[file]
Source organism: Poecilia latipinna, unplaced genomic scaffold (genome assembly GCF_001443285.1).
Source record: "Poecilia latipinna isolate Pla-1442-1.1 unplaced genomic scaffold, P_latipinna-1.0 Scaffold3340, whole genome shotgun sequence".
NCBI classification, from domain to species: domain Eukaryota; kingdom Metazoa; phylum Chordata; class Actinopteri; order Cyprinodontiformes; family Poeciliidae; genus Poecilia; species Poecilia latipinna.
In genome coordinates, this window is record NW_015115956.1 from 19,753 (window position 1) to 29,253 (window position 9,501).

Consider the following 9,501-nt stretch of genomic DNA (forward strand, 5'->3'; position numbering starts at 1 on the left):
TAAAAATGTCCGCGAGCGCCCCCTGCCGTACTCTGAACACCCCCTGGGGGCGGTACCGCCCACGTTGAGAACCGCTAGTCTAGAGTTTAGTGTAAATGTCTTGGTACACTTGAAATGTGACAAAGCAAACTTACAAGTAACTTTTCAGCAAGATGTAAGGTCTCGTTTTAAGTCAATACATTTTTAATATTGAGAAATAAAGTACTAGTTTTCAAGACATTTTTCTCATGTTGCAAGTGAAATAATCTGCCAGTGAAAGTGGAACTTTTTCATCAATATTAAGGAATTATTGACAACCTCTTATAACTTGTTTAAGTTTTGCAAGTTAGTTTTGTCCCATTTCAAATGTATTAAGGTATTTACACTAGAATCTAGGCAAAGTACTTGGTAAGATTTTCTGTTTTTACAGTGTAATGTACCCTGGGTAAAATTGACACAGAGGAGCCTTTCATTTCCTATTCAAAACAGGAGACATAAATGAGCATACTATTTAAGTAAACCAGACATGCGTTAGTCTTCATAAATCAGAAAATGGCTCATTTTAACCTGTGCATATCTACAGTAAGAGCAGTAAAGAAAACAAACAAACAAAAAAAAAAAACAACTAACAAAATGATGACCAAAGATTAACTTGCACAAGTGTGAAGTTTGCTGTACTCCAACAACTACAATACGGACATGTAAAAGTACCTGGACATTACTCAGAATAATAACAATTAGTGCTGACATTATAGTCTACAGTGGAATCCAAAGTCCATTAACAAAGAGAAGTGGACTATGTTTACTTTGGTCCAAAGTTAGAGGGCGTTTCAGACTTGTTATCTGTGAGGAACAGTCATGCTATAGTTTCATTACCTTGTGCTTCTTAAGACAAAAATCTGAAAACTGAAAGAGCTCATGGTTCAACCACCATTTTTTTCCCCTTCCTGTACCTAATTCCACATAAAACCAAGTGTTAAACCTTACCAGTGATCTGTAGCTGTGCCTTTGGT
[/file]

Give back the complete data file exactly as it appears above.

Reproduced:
Source organism: Poecilia latipinna, unplaced genomic scaffold (genome assembly GCF_001443285.1).
Source record: "Poecilia latipinna isolate Pla-1442-1.1 unplaced genomic scaffold, P_latipinna-1.0 Scaffold3340, whole genome shotgun sequence".
NCBI classification, from domain to species: domain Eukaryota; kingdom Metazoa; phylum Chordata; class Actinopteri; order Cyprinodontiformes; family Poeciliidae; genus Poecilia; species Poecilia latipinna.
In genome coordinates, this window is record NW_015115956.1 from 19,753 (window position 1) to 29,253 (window position 9,501).

Consider the following 9,501-nt stretch of genomic DNA (forward strand, 5'->3'; position numbering starts at 1 on the left):
TAAAAATGTCCGCGAGCGCCCCCTGCCGTACTCTGAACACCCCCTGGGGGCGGTACCGCCCACGTTGAGAACCGCTAGTCTAGAGTTTAGTGTAAATGTCTTGGTACACTTGAAATGTGACAAAGCAAACTTACAAGTAACTTTTCAGCAAGATGTAAGGTCTCGTTTTAAGTCAATACATTTTTAATATTGAGAAATAAAGTACTAGTTTTCAAGACATTTTTCTCATGTTGCAAGTGAAATAATCTGCCAGTGAAAGTGGAACTTTTTCATCAATATTAAGGAATTATTGACAACCTCTTATAACTTGTTTAAGTTTTGCAAGTTAGTTTTGTCCCATTTCAAATGTATTAAGGTATTTACACTAGAATCTAGGCAAAGTACTTGGTAAGATTTTCTGTTTTTACAGTGTAATGTACCCTGGGTAAAATTGACACAGAGGAGCCTTTCATTTCCTATTCAAAACAGGAGACATAAATGAGCATACTATTTAAGTAAACCAGACATGCGTTAGTCTTCATAAATCAGAAAATGGCTCATTTTAACCTGTGCATATCTACAGTAAGAGCAGTAAAGAAAACAAACAAACAAAAAAAAAAAACAACTAACAAAATGATGACCAAAGATTAACTTGCACAAGTGTGAAGTTTGCTGTACTCCAACAACTACAATACGGACATGTAAAAGTACCTGGACATTACTCAGAATAATAACAATTAGTGCTGACATTATAGTCTACAGTGGAATCCAAAGTCCATTAACAAAGAGAAGTGGACTATGTTTACTTTGGTCCAAAGTTAGAGGGCGTTTCAGACTTGTTATCTGTGAGGAACAGTCATGCTATAGTTTCATTACCTTGTGCTTCTTAAGACAAAAATCTGAAAACTGAAAGAGCTCATGGTTCAACCACCATTTTTTTCCCCTTCCTGTACCTAATTCCACATAAAACCAAGTGTTAAACCTTACCAGTGATCTGTAGCTGTGCCTTTGGT